A multimodal critical discourse analysis of anti-vaccination information on Facebook

30 Nov, 2017
J Ma⁎ , L Stahl, Source: Library and Information Science Research

In light of recent outbreaks of measles and other vaccine-preventable diseases, childhood vaccination has been
the subject of significant attention and controversy. Much information seeking and debates about vaccines take
place on social media, yet the effects of information context-specific factors on parental information seeking and
sharing and information source assessment remain unknown. Through the lenses of reductionist thinking and
cognitive authority, this study employed a multimodal critical discourse analysis approach to analyze the textual
and graphic information within a public anti-vaccine Facebook group. Findings show that parental information
seeking and sharing worked to create an isolated, sentimentalized information context favoring immediacy and
emotional impact over scientific research and statistical evidence. Because participants shared fundamental
beliefs and goals around vaccines, group members held cognitive authority despite the lack of expertise or
evidentiary support in their postings. This controversial information-based movement poses challenges and
opportunities for library outreach and information provision.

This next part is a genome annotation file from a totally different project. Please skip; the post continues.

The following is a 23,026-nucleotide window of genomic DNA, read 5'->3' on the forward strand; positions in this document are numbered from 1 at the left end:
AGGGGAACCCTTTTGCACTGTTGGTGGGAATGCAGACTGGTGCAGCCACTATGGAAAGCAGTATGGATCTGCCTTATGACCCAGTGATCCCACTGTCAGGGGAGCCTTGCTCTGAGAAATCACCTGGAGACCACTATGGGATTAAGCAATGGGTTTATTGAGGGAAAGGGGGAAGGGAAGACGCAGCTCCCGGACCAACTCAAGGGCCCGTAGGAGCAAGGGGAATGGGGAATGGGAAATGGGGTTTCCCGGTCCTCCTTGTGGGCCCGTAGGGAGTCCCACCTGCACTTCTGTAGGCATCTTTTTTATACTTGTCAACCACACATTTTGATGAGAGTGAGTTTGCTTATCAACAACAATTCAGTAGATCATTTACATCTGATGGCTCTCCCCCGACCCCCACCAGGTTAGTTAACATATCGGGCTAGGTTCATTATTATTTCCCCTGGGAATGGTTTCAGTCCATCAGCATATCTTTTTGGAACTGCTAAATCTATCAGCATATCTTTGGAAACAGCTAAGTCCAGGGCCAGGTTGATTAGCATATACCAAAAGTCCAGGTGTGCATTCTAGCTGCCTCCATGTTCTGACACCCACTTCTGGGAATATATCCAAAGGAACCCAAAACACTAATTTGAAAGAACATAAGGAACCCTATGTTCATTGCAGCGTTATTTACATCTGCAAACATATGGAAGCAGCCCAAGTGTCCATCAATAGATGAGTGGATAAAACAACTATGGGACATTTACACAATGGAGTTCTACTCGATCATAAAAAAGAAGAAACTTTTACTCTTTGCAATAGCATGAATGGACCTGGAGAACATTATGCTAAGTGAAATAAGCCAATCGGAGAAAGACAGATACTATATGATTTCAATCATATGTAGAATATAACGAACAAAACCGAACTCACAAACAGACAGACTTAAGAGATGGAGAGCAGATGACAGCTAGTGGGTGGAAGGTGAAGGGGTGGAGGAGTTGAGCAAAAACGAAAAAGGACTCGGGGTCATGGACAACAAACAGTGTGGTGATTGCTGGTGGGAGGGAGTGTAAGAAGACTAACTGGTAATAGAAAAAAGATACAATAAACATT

This entry was posted on Thursday, November 30th, 2017 at 9:28 am and is filed under Literature.

Videos Video archive

Emilie Karafillakis, research fellow for the Vaccine Confidence Project, speaks to France 24 about the rising anti-vaccination sentiment that is rising throughout Europe, especially in France where a recent study revealed 1 in 3 citizens believe vaccines are unsafe.

In this episode of Take as Directed, J. Stephen Morrison speaks with Dr. Heidi Larson on why vaccine confidence is currently in crisis, and how this has fueled outbreaks such as measles and the persistence of polio in Afghanistan and Pakistan.

Prof Larson discusses vaccine hesitancy and its implications across global health in this webinar.

Literature Literature archive

HC Maltezou, C Ledda, V Rapisarda 2019 Vaccine Vol 37(32): 4419-4658
Sabahelzain MM et al. 2019 PLoS ONE VOl 14 (6): e0213882.
KT Paul, K Loer 2019 Journal of Public Health Policy Volume 40, Issue 2
Subscribe to our mailing list

Click here to go to our GDPR-compliant signup form.

The Vaccine Knowledge Project at the Oxford Vaccine Group